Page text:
6. Add a 10 minute boost of physical activity to your workday
Research shows that a single bout of exercise can improve executive function, enhance mood and decrease stress levels. Moreover, exercise has been shown to reduce cognitive decline caused be sleep deprivation. This doesn’t mean that you can sleep less if you just move more, but highlights the importance of physical activity for cognitive performance. Try to figure out a way to add just 10 minutes of physical activity to your workday. These can be short low-intensity efforts (no training gear or need to shower), for example:
- Start your day with a 10 min bodyweight workout
- Get off one stop earlier on your commute to work
- Walk to a lunch place further away
- Aim to walk up five flights of stairs every day
Research on the link between nutrition and cognitive performance is abundant, including how your gut health, sugar, fat, and different kinds of supplements affect your cognitive performance. This is a complex topic and few tips fit all, but the key point is this: do not underestimate the importance of diet on your cognitive performance. You wouldn’t expect your car to run smoothly on unclean fuel, and your brain is no different.
7. Find your rhythm for caffeine & water
A simple starting point for most people is finding the appropriate balance of two liquids: water and caffeinated tea or coffee. With water, it’s simple: you should stay hydrated throughout the day. A 2% reduction in hydration levels already affects your attention, memory and psychomotor skills. Caffeine has the potential to boost our cognitive performance, as long as we follow one rule of thumb: little and often. With a minimum dose (some sources quote 0.3mg/kg/hour) you can maintain alertness, but not overdo it. Remember to have your last cup after lunch so it doesn’t affect your sleep! What’s your optimal daily rhythm for liquids? Try it for a few weeks and see how you feel.
Source: Adan, A. (2012) Cognitive performance and hydration; Wyatt et al. (2004) Low-dose repeated caffeine administration
Research has found that emotions can strongly influence cognitive performance, including selective attention, working memory, and cognitive control. Both positive and negative emotions can be beneficial – what’s important is making the most of them.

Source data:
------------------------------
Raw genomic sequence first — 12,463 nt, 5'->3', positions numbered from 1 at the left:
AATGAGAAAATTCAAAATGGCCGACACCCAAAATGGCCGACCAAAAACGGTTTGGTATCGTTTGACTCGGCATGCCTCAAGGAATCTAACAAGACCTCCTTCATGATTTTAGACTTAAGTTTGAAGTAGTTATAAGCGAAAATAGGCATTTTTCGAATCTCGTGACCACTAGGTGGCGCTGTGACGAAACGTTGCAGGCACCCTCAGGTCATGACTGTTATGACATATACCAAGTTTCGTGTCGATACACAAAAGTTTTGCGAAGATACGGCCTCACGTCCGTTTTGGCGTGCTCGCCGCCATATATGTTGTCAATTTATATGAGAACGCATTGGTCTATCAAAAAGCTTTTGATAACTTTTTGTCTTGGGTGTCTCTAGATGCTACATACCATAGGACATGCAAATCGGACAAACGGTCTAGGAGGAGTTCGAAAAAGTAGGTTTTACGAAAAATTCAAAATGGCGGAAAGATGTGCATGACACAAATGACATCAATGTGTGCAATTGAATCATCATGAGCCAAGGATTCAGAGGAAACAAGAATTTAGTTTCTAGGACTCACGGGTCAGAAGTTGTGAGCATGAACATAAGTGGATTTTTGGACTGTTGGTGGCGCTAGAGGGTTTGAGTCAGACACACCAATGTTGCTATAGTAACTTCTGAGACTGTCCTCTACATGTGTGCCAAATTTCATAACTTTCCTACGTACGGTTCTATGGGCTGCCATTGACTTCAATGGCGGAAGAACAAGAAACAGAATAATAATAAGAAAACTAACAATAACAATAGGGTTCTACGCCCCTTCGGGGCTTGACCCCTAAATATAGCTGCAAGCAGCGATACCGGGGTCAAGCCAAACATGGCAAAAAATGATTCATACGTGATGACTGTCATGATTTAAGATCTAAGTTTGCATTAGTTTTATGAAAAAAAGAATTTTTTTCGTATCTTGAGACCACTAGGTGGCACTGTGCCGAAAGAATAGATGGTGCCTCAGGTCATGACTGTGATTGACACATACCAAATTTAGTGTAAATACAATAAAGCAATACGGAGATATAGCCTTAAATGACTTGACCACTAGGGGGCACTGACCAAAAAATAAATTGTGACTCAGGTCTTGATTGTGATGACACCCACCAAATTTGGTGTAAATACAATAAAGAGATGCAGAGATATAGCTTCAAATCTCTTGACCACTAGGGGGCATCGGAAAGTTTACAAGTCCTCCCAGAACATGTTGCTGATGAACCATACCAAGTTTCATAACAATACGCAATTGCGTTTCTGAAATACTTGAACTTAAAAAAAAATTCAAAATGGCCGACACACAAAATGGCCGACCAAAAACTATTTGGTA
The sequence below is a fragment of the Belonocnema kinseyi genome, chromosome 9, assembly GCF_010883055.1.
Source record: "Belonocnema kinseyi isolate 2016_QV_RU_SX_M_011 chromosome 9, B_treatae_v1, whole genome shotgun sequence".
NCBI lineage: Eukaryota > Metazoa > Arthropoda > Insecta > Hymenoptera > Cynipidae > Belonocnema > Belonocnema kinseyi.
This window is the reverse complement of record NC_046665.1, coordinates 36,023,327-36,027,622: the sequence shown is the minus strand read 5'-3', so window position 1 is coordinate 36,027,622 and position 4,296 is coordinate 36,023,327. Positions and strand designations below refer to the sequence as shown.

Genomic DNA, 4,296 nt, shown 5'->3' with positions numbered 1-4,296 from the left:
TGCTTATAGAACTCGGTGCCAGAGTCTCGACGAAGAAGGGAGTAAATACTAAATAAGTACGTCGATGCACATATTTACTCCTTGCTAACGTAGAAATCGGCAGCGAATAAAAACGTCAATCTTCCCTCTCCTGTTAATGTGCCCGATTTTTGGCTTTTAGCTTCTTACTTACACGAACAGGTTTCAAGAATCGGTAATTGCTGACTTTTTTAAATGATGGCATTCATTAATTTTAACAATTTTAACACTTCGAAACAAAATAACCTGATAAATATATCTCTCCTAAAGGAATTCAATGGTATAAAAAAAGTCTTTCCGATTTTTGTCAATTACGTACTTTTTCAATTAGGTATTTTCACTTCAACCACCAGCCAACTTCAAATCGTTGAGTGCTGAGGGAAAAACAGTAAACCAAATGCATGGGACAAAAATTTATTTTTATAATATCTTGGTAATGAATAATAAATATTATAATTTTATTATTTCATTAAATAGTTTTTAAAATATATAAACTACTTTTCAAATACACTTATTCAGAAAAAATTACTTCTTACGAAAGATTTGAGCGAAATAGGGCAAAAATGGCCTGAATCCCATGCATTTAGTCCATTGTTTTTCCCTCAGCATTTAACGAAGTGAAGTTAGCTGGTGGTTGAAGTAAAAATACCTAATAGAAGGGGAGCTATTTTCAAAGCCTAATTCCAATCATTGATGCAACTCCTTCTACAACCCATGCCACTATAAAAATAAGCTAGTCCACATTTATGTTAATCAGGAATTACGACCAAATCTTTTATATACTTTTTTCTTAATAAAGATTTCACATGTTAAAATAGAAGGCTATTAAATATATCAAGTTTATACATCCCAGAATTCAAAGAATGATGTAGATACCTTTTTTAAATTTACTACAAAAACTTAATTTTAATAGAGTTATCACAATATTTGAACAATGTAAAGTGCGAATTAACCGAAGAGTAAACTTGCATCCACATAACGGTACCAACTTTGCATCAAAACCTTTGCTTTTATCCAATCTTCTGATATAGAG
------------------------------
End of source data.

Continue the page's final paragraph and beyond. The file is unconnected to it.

8. Identify your positive emotions
Positive emotions have been shown to broaden your attention and thinking, increase cognitive flexibility, foster goal-pursuit motivation, and buffer against negative situations. Make it a habit to note one positive emotion, every day. For best effect, write it down. Remember that positive emotions are not just about puppies and rainbows – try these questions to find more stable and long-term sources of positive emotions:
- What brought you joy today?
- What are you thankful for today?
- What inspired you today?
This is an excellent exercise to do just before bedtime, so you can fall asleep happy.
9. Reframe your negative emotions
Negative emotions are by no means all harmful – they serve an important purpose. Stress, confusion and anger can, in fact, in some situations have a positive impact on cognitive performance. In appropriate doses, and when properly managed, these emotions can push you forward. Anger, for example, has the potential to give you a positive boost (as long as it doesn’t linger for too long). Anxiety, on the other hand, has been shown to impair executive function and is cognitively draining.
The key is to learn to regulate your emotions. Try this: every day, try to “catch” a negative emotion early. Pause and think: can you reframe or reassess the situation? This exercise is best done when the emotion arises, but if it’s still nagging you at the end of the day, it’s good to deal with then.
Interested in improving your cognitive performance? Would you like to take your team’s performance to the next level? Let’s have a chat! Leave your contact details below and we’ll be in touch.